Clinical trials of new anti-cancer drugs could be performed more quickly, effectively and economically if the latest imaging tools were routinely employed, according to experts from Cancer Research UK.

According to a review written by a Cancer Research UK advisory committee, to be published tomorrow (Wednesday) in the Journal of the National Cancer Institute*, too many study proposals do not take full advantage of technologies such as MRS (magnetic resonance spectroscopy) and PET (positron emission tomography). Without these tools, researchers could miss out on vital information about the effects of the drugs being tested.

The authors want to see more funding for the development of ways to make the most of these imaging tools, and to help routinely incorporate them in the design of early clinical trials in order to improve the speed and quality of drug development.

Lead author of the review and chair of Cancer Research UK’s PTAC** committee, Professor Paul Workman, based at the Cancer Research UK Centre for Cancer Therapeutics at The Institute of Cancer Research, said: “A fundamental part of clinical trials is that they should measure how drugs move through the body and what effects they have. Advances in technologies such as MRS and PET can improve how we monitor drugs, and can also reduce the need for invasive procedures such as biopsies.

“MRS and PET are increasingly available to researchers, allowing us to see inside cancer cells in the body. We need to ensure that we all make the best use of these technologies, which can often provide more detailed information than the alternatives.”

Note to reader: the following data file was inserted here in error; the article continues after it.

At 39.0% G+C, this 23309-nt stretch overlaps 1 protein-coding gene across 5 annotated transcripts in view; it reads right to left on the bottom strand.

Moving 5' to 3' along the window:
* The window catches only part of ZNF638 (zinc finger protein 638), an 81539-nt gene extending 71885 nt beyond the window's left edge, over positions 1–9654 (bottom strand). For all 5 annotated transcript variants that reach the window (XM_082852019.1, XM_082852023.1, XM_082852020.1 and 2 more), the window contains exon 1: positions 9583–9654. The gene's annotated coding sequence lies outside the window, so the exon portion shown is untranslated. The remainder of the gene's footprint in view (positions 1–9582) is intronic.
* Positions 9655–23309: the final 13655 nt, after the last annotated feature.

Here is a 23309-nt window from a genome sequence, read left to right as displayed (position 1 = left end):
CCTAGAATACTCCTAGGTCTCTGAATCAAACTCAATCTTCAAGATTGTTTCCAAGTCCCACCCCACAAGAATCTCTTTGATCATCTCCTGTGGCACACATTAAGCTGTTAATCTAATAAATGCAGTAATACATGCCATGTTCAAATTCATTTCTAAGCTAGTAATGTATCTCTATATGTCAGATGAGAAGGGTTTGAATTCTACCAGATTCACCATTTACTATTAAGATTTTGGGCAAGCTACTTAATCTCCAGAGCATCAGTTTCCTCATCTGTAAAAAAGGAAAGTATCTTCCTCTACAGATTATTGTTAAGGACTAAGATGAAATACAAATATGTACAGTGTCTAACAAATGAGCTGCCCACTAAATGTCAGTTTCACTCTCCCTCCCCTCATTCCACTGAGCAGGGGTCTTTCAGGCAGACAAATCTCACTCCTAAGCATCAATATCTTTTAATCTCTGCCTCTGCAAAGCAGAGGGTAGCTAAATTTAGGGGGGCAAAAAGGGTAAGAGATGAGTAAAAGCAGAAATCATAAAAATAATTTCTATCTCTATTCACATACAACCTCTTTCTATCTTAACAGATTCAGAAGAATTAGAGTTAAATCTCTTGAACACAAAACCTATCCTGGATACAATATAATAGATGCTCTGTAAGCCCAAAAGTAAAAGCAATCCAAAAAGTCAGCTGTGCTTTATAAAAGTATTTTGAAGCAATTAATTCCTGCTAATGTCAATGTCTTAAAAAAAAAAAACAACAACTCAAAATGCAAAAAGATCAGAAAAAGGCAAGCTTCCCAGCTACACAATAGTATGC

PET and MRS have the advantage that they reduce the need for taking blood samples and tissue biopsies, although invasive techniques will always remain a crucial part of the monitoring process.

Harpal Kumar, chief operating officer of Cancer Research UK, said: “Cancer Research UK already invests significantly in imaging technology and we plan to invest more in both equipment and specialists over the next few years to provide our institutes and clinical centres with the resources they need to accelerate drug development.

“This is just one aspect of how we plan to keep the UK at the forefront of cancer drug development.”


For media enquiries please contact Michael Regnier in the Cancer Research UK press office on 020 7061 8309 or, out of hours, the duty press officer on 07050 264059.


* JNCI, Vol. 98, No. 9, May 3, 2006

** PTAC – Pharmacodynamic/Pharmacokinetic Technologies Advisory Committee

The term pharmacodynamic refers to what a drug does to the body, and pharmacokinetic to what the body does to the drug.

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